Category Archives: In memoriam

Rest in Peace, Oscar Taveras

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I’m by no means a Cardinals fan, but I am a huge fan of talent; and I am an even bigger fan of young phenomenal talent.

When I got a text message from a friend while at dinner last night that Oscar Taveras was dead, I had to take a moment to read it several times. I didn’t want to believe it.

Oscar Taveras’s don’t die – they marvel us with their talent. They win Rookie of the Year awards. They hit .353 at a ridiculously young age. They play 15 years in the big leagues and we hate seeing them come to town to play our team because they spend a series filling the box score. The win championships and continue to build the legacy of one of the best organizations in the game.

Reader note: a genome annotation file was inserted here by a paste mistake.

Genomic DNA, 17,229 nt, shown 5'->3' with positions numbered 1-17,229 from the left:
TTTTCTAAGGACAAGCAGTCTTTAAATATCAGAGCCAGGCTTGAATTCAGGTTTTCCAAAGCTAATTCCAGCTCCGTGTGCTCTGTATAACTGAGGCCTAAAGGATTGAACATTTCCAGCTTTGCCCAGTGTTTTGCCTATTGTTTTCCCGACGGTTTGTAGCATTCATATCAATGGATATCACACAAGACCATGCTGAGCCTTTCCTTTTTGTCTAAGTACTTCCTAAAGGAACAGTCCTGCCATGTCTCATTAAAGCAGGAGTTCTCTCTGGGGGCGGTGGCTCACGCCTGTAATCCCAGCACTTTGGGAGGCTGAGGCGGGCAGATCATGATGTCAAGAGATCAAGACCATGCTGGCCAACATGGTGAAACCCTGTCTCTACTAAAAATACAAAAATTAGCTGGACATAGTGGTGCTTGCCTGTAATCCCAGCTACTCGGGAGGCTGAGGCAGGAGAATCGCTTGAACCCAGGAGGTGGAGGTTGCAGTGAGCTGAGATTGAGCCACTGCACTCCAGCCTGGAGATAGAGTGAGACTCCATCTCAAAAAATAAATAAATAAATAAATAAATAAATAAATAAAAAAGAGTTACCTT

They don’t pass at age 22; not on a night when they could have been playing in the World Series if the ball had bounced a bit differently.

It still doesn’t seem real to me. I can’t believe I’ll never get to buy a ticket and go watch the second coming of Vlad Guerrero play live. In a weird way, I was looking forward to Taveras torturing the Cincinnati Reds over the next ten years. He would have, too.

I’ll always remember where I was when Oscar did this in the rain the first time we got to witness his talent: